That’s my side of the track, you idiot…

THE path is dark and wet when it happens. This twisting track runs along the edge of the university, with the open stray to one side and a thicket of trees to the other.

Not much is on my mind, apart from a gloomy analysis of my Wednesday squash match. At least I managed one win, I think, one more than last week. There was even a draw recently. How big these small victories are written.

Perhaps I am too old to get any better and this is the downhill stretch, I think, knowing I’ll never give up until my legs will no longer carry me onto the court. Years ago there was a man in his late seventies who bandaged his knees and elbows to keep on playing. Perhaps that’ll be my golden period.

My trusty Marin takes another bend in the track. Now there are trees on both sides and the shadows have deepened. This is an evening for steady cycling, nothing fast, and anyway the knees could do without the added stress.

That’s when I see the light, jumping and rushing towards me. Everything happens in a sweaty clutch of seconds. I am on the left where I should be. And another cyclist is heading towards me at full pelt, a racing bike by the looks of it. The rider has his head down and he is really going it, body leaning and turning with the bicycle like a pro-cyclist. This track is fun to cycle along. Perhaps he has lost himself in the moment. Or perhaps he is a complete idiot. Maybe both.

He gets nearer, dazzling me with his front lamp. We are both lit up unlike those dim cyclists who play York roulette with the night-time traffic. He is coming right towards me now, still going fast, still on my side of the track.

Don’t the rules of the road apply here, mate – you stick to your side and I’ll stick to mine?

I try to stop, shuddering and sliding in the wet. And he races even closer. A head-on collision seems certain. At the last split shaver of a second he wobbles, swerves and passes within an inch, leaving a long scratch in the air around me. I just manage to stay upright. Stopping I glance over my shoulder. ‘Shit!’ the other cyclist says, almost toppling into the trees. But he stays vertical and wobbles off without another word.

That would have been a hospital job all round, a two-bike pile-up. Why are other people such idiots? Probably because we are all idiots some of the time. But that thought is too calmly philosophical for the moment. My heart is racing and something is thumping in my head. Taking a deep breath, I resume my ride.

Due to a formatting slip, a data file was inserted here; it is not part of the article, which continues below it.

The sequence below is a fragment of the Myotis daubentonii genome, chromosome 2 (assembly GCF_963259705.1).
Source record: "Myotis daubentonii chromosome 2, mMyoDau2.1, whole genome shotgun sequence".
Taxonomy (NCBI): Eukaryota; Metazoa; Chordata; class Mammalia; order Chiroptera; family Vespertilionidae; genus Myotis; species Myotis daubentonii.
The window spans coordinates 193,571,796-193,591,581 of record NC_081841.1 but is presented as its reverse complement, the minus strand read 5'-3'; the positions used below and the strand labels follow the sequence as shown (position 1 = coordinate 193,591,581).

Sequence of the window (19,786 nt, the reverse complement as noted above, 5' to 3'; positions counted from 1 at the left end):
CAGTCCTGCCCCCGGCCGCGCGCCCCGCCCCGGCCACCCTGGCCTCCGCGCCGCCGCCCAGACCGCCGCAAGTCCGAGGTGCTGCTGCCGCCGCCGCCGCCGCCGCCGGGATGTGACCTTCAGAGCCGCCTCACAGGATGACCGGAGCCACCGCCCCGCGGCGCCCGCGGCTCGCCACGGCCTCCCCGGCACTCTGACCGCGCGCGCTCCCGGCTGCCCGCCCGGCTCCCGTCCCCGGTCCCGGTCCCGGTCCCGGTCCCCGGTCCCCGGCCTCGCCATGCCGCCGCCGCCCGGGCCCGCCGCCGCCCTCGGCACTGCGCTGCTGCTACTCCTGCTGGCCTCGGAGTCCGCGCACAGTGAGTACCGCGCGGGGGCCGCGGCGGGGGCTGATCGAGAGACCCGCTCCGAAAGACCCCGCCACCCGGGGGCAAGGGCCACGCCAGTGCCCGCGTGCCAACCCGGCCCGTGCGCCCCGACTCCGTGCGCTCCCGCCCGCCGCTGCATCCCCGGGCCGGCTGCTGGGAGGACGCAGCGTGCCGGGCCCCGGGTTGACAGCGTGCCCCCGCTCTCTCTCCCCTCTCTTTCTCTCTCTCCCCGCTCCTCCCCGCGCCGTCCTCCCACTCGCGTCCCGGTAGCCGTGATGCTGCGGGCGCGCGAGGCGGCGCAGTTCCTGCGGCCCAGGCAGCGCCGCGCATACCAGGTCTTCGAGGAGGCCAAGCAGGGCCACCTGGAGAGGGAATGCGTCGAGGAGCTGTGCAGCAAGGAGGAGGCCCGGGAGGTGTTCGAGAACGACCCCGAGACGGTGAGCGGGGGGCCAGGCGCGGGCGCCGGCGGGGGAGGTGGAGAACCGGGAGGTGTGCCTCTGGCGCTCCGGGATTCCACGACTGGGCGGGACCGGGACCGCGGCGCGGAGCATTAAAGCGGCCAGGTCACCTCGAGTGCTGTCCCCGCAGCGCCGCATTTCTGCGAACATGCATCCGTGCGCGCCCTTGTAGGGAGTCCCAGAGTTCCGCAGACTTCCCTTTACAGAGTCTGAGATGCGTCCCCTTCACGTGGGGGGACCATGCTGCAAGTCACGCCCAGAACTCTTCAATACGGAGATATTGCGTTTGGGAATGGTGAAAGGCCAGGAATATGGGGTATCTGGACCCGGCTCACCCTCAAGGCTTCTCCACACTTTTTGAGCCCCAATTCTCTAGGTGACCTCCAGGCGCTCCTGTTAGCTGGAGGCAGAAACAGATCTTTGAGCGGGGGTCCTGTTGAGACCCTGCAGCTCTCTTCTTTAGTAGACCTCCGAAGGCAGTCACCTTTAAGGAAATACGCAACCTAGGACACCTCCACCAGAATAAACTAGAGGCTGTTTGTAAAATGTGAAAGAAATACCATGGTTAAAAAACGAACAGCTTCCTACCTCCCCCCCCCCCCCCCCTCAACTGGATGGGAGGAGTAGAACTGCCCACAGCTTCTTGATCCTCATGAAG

At the end of the twisting track there is a short section of road, then a gateway to Walmgate Stray. This route is newish to me and crossing in the dark is a challenge. Many students walk across here, most of them dressed entirely in black. There are no lights, so night sky and black-coated student merge into one wall of darkness until you are almost on them.

A serve or two more, a wobble or three, and the stray is crossed. After that there is the long stretch between the barracks, dark as sin and with hidden bollards at the end. And more students in shadows.

Now I have reached the main road, still in once piece. The lights change and I go down the dead-end road that leads to the millennium bridge over the river. The Ouse has broken its banks and floodwater covers the path to the right of me. Luckily I am turning left and heading over the bridge, which is lit up at night, unlike the students. Home is reached without further incident.

The dedicated cyclist learns to be wary. You expect the cars that come too close. You live in fear of those giant rubbish lorries like a house on fat wheels. You dread the silent electric buses. You remember that taxis are prone to sudden U-turns at the drop of a traffic queue.

And in all this you completely forget that sometimes other cyclists can be the problem.

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